The climate crisis debate can be divided into two main camps. The first group argues that the global climate crisis is human induced and we must convert to a renewable energy economy. The other group argues that the climate crisis doesn’t exist and we should continue “business as usual” in our use of fossil fuels. The debate can be simplified into “what happens if I am right and you are wrong vs. if you are right and I am wrong?”
If the argument that climate change is a serious problem turns out to be wrong and we convert to renewable energy sources there will be positive benefits.
1. We will no longer be dependent on foreign oil. Thus we will no longer be sending billions of dollars overseas for energy.
2. It will create a new generation of jobs to build and maintain wind turbines, solar panels, etc.
3. The planet will be more sustainable.
4. The air and water will be cleaner.
5. Our children will be healthier due to less pollution.
On the other hand, if the argument that the climate crisis is not a problem turns out to be wrong and we continue to use fossil fuels there will be catastrophic consequences. The global temperature will continue to rise and the planet will reach a tipping point.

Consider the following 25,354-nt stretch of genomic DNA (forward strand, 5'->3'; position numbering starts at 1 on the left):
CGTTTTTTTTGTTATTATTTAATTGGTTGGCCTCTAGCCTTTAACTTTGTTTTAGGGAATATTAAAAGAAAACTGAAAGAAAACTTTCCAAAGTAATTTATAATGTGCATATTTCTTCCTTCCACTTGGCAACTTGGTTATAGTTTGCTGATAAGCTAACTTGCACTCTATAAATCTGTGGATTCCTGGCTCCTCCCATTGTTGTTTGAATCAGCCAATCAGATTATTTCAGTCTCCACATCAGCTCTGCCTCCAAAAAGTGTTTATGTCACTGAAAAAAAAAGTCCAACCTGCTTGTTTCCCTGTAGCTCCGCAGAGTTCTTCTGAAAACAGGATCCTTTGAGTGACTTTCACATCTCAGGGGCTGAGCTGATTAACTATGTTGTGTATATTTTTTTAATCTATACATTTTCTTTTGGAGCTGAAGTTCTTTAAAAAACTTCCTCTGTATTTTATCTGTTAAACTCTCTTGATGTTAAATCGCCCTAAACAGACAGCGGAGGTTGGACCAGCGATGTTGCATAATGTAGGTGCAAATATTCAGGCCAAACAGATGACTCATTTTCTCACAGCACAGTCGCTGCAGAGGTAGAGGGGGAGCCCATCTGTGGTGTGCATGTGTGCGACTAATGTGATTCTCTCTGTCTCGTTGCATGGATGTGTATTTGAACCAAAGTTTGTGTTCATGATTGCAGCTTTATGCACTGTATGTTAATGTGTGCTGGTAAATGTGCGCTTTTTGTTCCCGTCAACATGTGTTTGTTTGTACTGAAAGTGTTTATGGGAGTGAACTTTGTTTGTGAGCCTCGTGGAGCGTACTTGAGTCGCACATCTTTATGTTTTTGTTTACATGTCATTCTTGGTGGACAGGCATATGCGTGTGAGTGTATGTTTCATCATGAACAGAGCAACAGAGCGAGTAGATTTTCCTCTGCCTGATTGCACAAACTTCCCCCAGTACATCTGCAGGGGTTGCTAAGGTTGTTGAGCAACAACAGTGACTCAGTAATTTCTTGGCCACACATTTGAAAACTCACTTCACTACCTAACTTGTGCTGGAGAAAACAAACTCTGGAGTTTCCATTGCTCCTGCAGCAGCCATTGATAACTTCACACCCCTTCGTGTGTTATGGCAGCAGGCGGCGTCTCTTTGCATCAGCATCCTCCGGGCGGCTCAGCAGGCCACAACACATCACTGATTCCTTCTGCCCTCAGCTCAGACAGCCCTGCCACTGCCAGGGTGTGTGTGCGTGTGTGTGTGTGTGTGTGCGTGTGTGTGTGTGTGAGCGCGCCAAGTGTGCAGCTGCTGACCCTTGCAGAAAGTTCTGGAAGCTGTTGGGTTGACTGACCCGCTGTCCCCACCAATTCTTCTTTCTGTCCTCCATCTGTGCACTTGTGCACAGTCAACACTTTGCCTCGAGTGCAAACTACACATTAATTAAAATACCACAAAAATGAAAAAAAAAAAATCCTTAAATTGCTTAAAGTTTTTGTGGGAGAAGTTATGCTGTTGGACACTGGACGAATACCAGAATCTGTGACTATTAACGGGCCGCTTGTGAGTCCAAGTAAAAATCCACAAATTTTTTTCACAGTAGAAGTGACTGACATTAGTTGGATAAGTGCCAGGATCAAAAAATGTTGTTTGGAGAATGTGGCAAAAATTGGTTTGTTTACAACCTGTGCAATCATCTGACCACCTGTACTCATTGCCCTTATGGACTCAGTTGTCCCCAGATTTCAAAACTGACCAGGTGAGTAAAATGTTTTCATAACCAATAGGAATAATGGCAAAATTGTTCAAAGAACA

1. Sea level will continue to rise as the global temperature increases. This will generate at least 100 million climate refugees.
2. Food supplies will become scarce due to heat waves and droughts.
3. The ocean will continue to acidify due to the increasing concentration of carbon dioxide entering the ocean. This will cause the extinction of ocean flora/fauna which means the ocean resources will become less abundant.
4. Humans will migrate inland as the oceans rise and migrate towards the poles as the global temperature increases. This will result in the human population being concentrated in a smaller area on the planet. Humans have a hard time getting along when we are scattered over most of the planet.
5. Terrestrial plants and animals will become extinct due to the rising global temperature and droughts.
6. The planet will survive but the fate of humans will be in doubt—at the very least there will be a lot less of us on the planet.
Should we convert to renewable energy sources with benefits or should we continue “business as usual” and hope there are no catastrophic consequences that our children, grandchildren and future generations will have to face?
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